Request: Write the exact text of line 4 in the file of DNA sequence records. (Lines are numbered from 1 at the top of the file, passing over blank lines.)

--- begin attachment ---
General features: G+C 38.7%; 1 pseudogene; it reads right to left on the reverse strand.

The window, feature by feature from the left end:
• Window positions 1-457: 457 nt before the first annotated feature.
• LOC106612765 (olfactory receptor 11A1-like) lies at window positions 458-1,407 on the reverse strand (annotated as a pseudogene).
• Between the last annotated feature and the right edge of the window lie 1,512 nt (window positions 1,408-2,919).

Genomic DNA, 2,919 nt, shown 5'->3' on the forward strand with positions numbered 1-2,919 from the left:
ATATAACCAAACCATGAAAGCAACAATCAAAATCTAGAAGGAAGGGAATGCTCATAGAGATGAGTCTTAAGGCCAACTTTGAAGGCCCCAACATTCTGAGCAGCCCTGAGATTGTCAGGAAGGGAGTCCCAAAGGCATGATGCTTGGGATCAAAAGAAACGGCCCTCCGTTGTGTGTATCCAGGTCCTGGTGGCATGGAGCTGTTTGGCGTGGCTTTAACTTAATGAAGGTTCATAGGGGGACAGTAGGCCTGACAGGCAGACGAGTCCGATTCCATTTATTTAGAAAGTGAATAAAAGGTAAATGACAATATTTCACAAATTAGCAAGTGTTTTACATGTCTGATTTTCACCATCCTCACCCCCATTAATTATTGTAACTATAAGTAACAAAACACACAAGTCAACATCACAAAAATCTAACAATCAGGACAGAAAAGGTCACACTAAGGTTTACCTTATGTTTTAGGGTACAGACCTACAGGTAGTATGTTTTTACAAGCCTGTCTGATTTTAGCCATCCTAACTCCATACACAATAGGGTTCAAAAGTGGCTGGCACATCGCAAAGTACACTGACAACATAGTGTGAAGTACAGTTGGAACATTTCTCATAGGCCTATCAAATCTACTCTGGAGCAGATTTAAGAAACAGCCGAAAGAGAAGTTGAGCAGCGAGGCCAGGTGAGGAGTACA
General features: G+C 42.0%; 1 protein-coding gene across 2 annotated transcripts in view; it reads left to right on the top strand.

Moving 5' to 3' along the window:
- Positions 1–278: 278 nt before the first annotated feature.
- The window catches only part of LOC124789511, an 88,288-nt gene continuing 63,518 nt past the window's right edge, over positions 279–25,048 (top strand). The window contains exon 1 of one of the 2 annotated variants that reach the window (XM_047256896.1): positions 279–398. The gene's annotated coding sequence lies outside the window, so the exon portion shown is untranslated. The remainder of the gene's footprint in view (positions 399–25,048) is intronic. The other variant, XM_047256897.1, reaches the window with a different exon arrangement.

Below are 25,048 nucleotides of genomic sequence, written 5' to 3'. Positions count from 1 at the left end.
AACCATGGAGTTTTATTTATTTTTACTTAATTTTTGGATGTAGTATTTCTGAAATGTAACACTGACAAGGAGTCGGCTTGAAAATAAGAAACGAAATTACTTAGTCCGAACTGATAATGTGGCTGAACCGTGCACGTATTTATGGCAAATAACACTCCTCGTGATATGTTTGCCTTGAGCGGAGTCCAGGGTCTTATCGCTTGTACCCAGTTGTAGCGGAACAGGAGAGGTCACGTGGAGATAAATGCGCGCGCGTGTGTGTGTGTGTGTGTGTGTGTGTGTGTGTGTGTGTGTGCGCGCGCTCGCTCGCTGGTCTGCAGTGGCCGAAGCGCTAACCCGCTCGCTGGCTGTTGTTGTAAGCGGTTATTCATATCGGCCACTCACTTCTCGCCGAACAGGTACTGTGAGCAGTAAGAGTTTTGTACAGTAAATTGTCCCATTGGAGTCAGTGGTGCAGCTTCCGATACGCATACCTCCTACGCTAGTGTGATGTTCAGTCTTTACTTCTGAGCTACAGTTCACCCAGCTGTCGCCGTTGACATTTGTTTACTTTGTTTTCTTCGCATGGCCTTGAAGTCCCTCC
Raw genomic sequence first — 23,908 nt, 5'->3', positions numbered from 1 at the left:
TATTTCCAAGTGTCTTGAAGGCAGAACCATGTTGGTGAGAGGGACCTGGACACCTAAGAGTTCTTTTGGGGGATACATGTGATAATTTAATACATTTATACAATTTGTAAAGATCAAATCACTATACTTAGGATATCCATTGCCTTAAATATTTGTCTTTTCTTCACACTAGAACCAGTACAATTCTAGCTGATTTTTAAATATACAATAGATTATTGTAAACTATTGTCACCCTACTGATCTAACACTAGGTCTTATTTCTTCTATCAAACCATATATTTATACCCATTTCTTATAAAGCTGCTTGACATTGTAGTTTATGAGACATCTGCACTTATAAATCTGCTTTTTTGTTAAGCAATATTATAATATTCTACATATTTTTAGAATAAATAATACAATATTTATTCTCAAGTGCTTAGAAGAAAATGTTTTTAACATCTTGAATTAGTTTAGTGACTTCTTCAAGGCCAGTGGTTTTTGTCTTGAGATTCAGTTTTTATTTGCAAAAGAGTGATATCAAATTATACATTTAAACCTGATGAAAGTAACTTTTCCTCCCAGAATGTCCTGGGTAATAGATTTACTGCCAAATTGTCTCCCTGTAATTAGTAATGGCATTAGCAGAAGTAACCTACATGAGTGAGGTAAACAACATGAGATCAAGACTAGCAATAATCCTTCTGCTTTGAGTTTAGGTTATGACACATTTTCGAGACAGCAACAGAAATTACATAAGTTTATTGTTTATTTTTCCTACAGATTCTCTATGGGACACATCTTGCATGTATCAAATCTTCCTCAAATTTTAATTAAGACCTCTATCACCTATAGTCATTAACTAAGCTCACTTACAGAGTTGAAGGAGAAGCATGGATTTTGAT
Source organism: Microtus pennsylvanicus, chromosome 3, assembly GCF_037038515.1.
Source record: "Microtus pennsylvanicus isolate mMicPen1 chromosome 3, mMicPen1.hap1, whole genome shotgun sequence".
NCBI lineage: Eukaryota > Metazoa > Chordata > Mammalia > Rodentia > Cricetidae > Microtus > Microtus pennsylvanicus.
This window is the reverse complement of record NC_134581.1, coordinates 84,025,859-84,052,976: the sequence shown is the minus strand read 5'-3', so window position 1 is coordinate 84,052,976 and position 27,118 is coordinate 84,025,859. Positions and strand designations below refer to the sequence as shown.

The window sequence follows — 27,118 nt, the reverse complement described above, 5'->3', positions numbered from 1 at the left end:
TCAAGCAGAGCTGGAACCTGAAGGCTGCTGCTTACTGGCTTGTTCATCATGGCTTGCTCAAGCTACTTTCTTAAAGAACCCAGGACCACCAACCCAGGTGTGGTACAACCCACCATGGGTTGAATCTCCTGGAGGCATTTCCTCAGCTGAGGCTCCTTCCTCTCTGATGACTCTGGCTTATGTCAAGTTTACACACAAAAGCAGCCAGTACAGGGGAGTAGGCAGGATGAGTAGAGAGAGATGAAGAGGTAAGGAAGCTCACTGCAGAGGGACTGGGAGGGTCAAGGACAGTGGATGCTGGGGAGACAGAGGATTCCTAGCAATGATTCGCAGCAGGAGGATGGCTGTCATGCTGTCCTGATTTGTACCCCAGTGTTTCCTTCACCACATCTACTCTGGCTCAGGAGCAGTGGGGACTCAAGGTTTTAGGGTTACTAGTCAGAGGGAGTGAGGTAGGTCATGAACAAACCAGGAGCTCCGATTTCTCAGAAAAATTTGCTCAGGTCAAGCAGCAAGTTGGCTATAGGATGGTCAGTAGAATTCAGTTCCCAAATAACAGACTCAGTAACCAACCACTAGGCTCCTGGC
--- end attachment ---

• LOC106612765 (olfactory receptor 11A1-like) lies at window positions 458-1,407 on the reverse strand (annotated as a pseudogene).